Leave the modern world behind Pennsylvania Dutch Country
“Humble yourselves in the sight of the Lord, and He shall lift you up.” (James 4:10). That’s the prescription that Pennsylvania’s Amish and Mennonite communities have lived by since the 1720s, when they settled here as part of William Penn’s grand experiment in religious tolerance. Both groups had their beginnings in the European Anabaptist movement of the 16th century, which taught that baptism should occur at adulthood, and that those so baptised should live apart from the larger society.
Today, the counties of southeastern Pennsylvania are home to some 70,000 of the ‘Plain People’, including members of the strict Old Order Amish; the more liberal New Order Amish, Mennonites and Brethren; and more than a dozen other Anabaptist splinter groups. The Old Order, some 25,000 strong, dresses as it has for centuries, with plain, coloured aprons and bonnets for the women, and braces and broad-brimmed straw hats for the men. They get around by foot or in horse-drawn buggies. They educate their own and live mainly by farming, maintaining patchwork fields that look much as they did when their German and Swiss ancestors first arrived. It’s an appealing image, one that inspired Witness, a popular film in the 1980s, and draws tourists every summer.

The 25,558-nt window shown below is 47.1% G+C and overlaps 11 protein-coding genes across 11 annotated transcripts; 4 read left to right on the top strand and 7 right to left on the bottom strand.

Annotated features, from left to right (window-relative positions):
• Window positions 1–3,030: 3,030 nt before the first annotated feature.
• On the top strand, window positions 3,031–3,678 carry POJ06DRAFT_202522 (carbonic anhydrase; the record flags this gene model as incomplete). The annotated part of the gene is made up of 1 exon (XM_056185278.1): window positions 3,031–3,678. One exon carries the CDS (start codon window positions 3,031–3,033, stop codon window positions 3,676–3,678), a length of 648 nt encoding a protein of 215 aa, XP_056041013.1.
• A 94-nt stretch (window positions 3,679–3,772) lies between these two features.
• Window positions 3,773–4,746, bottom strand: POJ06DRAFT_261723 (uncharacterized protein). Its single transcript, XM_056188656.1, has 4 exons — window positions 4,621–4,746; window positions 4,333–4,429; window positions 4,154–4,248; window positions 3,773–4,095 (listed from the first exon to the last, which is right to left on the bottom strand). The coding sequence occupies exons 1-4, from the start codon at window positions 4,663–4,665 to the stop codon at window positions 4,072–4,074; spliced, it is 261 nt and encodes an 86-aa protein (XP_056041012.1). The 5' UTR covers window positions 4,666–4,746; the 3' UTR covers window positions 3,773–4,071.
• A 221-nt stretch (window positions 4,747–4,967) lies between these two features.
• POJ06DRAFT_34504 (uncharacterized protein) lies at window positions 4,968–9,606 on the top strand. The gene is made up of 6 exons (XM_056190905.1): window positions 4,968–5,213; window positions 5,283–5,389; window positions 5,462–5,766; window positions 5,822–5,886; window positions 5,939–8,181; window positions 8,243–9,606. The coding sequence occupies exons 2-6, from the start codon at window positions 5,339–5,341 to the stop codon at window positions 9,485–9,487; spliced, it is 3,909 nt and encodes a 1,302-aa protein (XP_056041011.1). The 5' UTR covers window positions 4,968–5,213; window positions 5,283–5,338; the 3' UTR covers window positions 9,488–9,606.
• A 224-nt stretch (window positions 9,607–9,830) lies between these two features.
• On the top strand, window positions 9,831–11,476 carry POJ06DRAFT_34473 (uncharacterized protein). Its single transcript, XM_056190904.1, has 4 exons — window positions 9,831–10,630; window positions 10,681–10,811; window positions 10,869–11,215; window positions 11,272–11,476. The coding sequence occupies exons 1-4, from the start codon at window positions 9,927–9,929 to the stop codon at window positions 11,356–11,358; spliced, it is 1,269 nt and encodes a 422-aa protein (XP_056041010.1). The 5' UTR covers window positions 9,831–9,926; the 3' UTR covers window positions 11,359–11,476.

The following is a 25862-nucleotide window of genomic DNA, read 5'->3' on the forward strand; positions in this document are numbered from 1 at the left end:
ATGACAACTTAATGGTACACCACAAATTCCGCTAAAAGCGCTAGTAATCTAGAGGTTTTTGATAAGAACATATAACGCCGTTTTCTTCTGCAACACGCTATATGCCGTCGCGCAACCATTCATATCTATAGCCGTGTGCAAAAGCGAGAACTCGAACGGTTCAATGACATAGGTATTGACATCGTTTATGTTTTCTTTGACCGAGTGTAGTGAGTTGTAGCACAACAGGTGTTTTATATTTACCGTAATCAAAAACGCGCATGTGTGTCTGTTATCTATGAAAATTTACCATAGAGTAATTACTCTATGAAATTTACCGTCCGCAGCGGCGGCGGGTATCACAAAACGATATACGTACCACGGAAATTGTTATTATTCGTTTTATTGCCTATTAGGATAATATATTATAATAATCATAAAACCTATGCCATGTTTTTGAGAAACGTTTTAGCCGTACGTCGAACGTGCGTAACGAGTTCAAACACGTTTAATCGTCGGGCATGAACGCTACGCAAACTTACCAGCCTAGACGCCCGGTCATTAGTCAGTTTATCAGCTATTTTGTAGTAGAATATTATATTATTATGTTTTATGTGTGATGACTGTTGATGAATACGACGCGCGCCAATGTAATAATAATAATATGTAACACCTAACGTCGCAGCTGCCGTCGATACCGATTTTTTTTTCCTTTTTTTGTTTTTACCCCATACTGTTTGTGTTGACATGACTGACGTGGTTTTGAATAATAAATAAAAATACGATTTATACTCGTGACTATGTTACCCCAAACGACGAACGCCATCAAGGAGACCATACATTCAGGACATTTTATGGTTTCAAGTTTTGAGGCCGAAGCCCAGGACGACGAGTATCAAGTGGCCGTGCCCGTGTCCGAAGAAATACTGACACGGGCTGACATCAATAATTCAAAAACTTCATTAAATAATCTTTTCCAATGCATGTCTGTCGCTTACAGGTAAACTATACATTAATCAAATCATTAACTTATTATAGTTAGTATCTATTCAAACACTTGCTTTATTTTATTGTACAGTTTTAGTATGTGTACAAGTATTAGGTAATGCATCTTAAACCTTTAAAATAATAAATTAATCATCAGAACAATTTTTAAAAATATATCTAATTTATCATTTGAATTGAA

The ‘English’—that means you, and all other outsiders—should respect the communities’ privacy, but that doesn’t mean you can’t take a nice meander down the area’s back roads. Area towns—with names like Paradise, Bird-in-Hand and Intercourse—each have attractions, markets and a mass of B&Bs to recommend them. Lancaster City features the Lancaster Cultural History Museum, the Lancaster Quilt & Textile Museum and a Central Market that has been in operation since the 1730s. Stop in for crafts and locally grown produce: meats, cheeses, home-made pretzels and shoofly pie. For an overnight stay, the Kings Cottage B&B does the trick, with eight classically elegant rooms in a 1913 Spanish-style mansion.